• “We are a loving church. We are really friendly.”
  • “We are looking for a youth pastor to get some young people back in the church.”
  • “Our worship service is wonderful.”

None of those reasons will produce fierce loyalty, sacrifice and inspiration. No one has extra time in his or her busy life. No one has extra time to give so a church can maintain programs. No one has large sums of money to carve out so the church can meet its budget.

Instead of communicating WHAT we do or even HOW we do it, we need to answer WHY. Pastor, WHY do people come to your church? If you asked them, what would they say? Their answers will tell you how well you are communicating the WHY.

WHY does the local church exist? What is your purpose? What is your cause? What do you believe that drives you? What drives you to get out of bed in the morning? And WHY should anyone care? People won’t sacrifice their time and money for programs and budgets, but they will sacrifice to see lives changed. They will sacrifice to see those who were dead in their sins find life in Christ. They will sacrifice to come alongside a church that is making a difference for time and eternity. In the gospels, the person of Jesus was so compelling that his disciples left everything to follow him. They left their businesses, their families, and their homes because they saw something in Jesus. Who he was and his mission was worth every sacrifice.

The local church has the most compelling, exciting, inspiring WHY of any organization on the planet. The WHY of the church has a greater eternal return on investment than Apple. The WHY of the church is more powerful to change a life than the best service a company can offer. The WHY of the church should inspire people to sacrifice their time and money. The WHY of the church should lift you to new heights of leadership you never thought possible. Start with WHY.




The Pastor’s Office

Some of my favorite stories in the Gospels occurred in Jesus’ office. Remember when Nicodemus made an appointment to see Jesus in the church office and Jesus was able to explain what it means to be born again? That’s a powerful story. How about the time the Samaritan woman came to see Jesus in his office? Talk about an open door policy! Jesus’ office was truly open to anyone as long as they made an appointment during office hours. Or how about the time the lame man came to see Jesus in the church? It’s a good thing the church was ADA accessible in those days. I can only image how marvelous it was when Jesus spoke the words—right in his office—and the man was made whole!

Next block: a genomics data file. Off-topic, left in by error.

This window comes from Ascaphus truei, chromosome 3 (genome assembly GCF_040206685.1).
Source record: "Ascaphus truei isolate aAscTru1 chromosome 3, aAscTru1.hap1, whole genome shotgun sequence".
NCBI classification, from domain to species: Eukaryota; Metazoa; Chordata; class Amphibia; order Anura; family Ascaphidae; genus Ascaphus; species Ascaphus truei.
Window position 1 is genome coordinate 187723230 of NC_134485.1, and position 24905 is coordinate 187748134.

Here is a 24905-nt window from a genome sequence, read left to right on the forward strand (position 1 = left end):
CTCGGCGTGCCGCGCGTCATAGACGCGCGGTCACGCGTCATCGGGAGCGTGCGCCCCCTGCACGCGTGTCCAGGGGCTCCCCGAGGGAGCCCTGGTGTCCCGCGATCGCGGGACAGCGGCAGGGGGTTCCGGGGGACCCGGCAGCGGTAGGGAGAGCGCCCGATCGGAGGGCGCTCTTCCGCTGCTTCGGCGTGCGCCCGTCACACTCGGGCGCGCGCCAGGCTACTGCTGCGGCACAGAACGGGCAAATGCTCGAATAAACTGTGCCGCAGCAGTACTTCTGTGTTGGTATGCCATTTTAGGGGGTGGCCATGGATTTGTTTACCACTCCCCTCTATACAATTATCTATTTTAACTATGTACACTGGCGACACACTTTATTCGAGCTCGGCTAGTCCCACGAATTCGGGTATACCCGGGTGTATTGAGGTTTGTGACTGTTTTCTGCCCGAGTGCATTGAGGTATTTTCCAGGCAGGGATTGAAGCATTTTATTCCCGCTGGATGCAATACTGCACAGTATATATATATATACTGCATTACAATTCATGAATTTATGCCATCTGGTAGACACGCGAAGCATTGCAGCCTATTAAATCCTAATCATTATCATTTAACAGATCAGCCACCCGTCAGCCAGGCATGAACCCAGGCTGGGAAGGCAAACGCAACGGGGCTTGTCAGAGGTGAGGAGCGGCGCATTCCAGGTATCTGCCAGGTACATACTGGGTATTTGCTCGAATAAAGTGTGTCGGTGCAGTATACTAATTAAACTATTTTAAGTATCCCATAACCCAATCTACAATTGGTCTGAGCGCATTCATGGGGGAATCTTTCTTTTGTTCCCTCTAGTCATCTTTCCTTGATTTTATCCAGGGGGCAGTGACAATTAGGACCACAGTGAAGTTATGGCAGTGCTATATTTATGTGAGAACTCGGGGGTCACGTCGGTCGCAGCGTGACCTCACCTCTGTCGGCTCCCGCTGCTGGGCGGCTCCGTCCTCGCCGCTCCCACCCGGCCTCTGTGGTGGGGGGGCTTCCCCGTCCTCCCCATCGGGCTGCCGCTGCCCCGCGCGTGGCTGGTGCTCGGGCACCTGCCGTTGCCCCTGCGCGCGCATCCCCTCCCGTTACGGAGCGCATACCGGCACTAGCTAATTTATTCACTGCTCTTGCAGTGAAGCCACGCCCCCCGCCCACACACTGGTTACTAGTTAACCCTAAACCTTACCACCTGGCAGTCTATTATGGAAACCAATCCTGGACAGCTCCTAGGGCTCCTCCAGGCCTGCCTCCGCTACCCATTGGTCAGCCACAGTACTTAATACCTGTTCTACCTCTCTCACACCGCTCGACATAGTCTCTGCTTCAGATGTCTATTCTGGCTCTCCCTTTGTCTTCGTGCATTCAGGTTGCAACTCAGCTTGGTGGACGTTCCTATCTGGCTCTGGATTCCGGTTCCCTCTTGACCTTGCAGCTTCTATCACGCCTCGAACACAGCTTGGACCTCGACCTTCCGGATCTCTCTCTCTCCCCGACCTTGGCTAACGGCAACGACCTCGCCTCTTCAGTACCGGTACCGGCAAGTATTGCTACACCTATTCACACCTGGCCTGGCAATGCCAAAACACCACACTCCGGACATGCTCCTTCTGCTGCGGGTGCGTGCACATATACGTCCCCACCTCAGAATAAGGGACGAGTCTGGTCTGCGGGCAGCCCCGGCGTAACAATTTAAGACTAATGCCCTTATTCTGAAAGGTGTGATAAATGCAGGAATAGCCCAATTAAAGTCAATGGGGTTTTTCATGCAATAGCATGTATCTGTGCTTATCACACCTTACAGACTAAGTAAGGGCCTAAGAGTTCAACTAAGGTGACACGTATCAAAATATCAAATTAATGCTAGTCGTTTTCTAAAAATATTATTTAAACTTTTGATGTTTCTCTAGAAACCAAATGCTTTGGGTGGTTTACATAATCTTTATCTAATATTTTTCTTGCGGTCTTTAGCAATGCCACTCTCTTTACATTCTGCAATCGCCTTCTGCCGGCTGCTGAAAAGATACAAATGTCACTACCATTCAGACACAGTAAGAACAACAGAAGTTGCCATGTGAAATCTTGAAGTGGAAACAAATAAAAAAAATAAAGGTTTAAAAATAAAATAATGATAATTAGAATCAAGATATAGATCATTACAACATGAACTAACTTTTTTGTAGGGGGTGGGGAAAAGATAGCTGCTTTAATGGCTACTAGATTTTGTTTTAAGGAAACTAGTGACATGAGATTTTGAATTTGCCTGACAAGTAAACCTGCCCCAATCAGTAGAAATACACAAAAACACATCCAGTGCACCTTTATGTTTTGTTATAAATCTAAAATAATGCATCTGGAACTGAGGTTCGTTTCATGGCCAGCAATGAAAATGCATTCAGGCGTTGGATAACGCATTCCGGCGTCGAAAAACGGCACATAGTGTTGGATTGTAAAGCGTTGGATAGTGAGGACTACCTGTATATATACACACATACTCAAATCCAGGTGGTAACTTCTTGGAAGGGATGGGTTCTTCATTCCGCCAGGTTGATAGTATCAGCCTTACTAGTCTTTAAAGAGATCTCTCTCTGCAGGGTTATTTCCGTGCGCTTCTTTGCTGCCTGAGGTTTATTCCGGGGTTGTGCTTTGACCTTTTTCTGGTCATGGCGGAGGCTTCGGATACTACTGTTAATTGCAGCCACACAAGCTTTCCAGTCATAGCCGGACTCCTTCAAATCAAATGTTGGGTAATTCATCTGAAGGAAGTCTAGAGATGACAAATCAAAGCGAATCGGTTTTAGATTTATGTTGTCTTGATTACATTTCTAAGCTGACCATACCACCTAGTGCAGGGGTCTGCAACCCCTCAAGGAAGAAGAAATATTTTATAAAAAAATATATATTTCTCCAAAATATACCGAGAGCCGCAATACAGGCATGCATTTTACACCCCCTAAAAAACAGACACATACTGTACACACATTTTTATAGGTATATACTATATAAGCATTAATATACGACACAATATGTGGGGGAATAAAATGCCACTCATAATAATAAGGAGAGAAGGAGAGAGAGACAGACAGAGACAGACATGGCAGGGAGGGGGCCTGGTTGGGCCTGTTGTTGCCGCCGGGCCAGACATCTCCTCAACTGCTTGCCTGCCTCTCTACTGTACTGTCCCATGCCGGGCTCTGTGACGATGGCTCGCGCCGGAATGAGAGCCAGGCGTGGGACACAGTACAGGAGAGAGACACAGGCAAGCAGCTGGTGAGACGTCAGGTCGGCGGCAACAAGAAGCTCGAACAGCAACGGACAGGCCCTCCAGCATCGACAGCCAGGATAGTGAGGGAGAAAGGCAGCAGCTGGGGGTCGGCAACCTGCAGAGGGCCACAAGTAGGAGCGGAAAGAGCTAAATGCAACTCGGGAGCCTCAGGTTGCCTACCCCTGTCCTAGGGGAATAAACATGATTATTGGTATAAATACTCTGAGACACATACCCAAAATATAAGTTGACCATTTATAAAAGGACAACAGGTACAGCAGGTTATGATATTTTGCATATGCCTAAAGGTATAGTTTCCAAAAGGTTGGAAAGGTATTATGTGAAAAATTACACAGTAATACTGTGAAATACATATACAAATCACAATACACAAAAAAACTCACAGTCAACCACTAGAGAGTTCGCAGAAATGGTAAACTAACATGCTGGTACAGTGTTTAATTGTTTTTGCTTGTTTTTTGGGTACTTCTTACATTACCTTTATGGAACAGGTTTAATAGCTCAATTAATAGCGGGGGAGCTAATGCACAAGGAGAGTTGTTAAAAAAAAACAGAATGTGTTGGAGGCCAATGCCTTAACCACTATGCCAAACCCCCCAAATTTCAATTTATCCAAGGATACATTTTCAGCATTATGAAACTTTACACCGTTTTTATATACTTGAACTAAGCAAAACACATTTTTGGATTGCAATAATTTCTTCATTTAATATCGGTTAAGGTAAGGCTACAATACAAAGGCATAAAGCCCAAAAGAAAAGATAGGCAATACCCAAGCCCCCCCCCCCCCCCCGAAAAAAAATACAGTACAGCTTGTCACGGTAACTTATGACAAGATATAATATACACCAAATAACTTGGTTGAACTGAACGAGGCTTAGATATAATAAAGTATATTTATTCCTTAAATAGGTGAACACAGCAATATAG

Archeologists have discovered many sites and artifacts that point to places and people mentioned in the New Testament. One site they will never find is the location of Jesus’ office. Jesus didn’t set up shop at the temple and wait for people to come to him. He didn’t open an office in a particular synagogue and advertise for folks to come. Jesus was the Great Physician who made house calls—he didn’t expect the spiritually/physically ill to come to him, he went to them. He was the Good Shepherd who not only cares for his sheep, but he leaves the ninety-nine and goes to find the one that is lost.

The typical church is isolated from their community and from the culture that surrounds them. Nowhere else is this more apparent than how we have taught pastors to do ministry. Pastors have great people skills. They meet and greet people well, they love people, they love helping people, they love spending time with them, being with them, and ministering to them. Yet where do pastors spend most of their time – in the office. For three generations pastors have been taught how to work out of their office. And when pastors work from their office—as fishers of men—how big a net are we casting? When we work primarily out of our office, we see the same 10 to 20 people every week.

Pastors, you can’t teach a congregation to do something you aren’t doing. When it comes to reaching lost people and becoming a sending church that sends its members out into their community to be salt and light, you need to lead the way. The greatest stories of Jesus’ ministry occurred when he went to where the lost, the hurting, the broken were and he met them there. So how do you model the pattern of ministry we see throughout the ministry of Jesus and throughout the entire New Testament? The first step is to get out of your office. I’ve heard the saying, “nothing good happens in a pastor’s office”. That might be a bit of an exaggeration, but it’s not far from the truth.